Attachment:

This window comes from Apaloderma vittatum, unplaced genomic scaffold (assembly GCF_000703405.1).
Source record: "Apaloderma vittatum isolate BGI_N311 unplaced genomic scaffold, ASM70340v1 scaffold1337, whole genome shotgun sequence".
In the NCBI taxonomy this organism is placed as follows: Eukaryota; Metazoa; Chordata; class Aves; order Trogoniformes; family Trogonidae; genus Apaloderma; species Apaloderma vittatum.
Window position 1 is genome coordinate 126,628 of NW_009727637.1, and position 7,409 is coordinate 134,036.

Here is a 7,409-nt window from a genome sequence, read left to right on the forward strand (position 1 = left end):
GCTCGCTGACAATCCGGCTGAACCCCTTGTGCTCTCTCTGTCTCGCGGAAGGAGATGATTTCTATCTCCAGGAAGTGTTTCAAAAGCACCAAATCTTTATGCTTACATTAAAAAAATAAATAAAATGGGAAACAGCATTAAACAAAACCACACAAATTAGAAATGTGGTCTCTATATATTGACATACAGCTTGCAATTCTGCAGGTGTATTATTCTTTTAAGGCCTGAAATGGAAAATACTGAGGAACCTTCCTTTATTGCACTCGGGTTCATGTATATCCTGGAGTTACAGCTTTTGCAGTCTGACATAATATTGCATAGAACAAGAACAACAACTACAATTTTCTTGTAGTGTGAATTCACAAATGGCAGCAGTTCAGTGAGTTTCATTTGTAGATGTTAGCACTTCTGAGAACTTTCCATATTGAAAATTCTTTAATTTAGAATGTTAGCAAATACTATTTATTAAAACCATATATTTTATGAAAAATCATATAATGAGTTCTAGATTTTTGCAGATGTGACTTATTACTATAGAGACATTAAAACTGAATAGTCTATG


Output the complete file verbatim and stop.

This window comes from Apaloderma vittatum, unplaced genomic scaffold (assembly GCF_000703405.1).
Source record: "Apaloderma vittatum isolate BGI_N311 unplaced genomic scaffold, ASM70340v1 scaffold1337, whole genome shotgun sequence".
In the NCBI taxonomy this organism is placed as follows: Eukaryota; Metazoa; Chordata; class Aves; order Trogoniformes; family Trogonidae; genus Apaloderma; species Apaloderma vittatum.
Window position 1 is genome coordinate 126,628 of NW_009727637.1, and position 7,409 is coordinate 134,036.

Here is a 7,409-nt window from a genome sequence, read left to right on the forward strand (position 1 = left end):
GCTCGCTGACAATCCGGCTGAACCCCTTGTGCTCTCTCTGTCTCGCGGAAGGAGATGATTTCTATCTCCAGGAAGTGTTTCAAAAGCACCAAATCTTTATGCTTACATTAAAAAAATAAATAAAATGGGAAACAGCATTAAACAAAACCACACAAATTAGAAATGTGGTCTCTATATATTGACATACAGCTTGCAATTCTGCAGGTGTATTATTCTTTTAAGGCCTGAAATGGAAAATACTGAGGAACCTTCCTTTATTGCACTCGGGTTCATGTATATCCTGGAGTTACAGCTTTTGCAGTCTGACATAATATTGCATAGAACAAGAACAACAACTACAATTTTCTTGTAGTGTGAATTCACAAATGGCAGCAGTTCAGTGAGTTTCATTTGTAGATGTTAGCACTTCTGAGAACTTTCCATATTGAAAATTCTTTAATTTAGAATGTTAGCAAATACTATTTATTAAAACCATATATTTTATGAAAAATCATATAATGAGTTCTAGATTTTTGCAGATGTGACTTATTACTATAGAGACATTAAAACTGAATAGTCTATG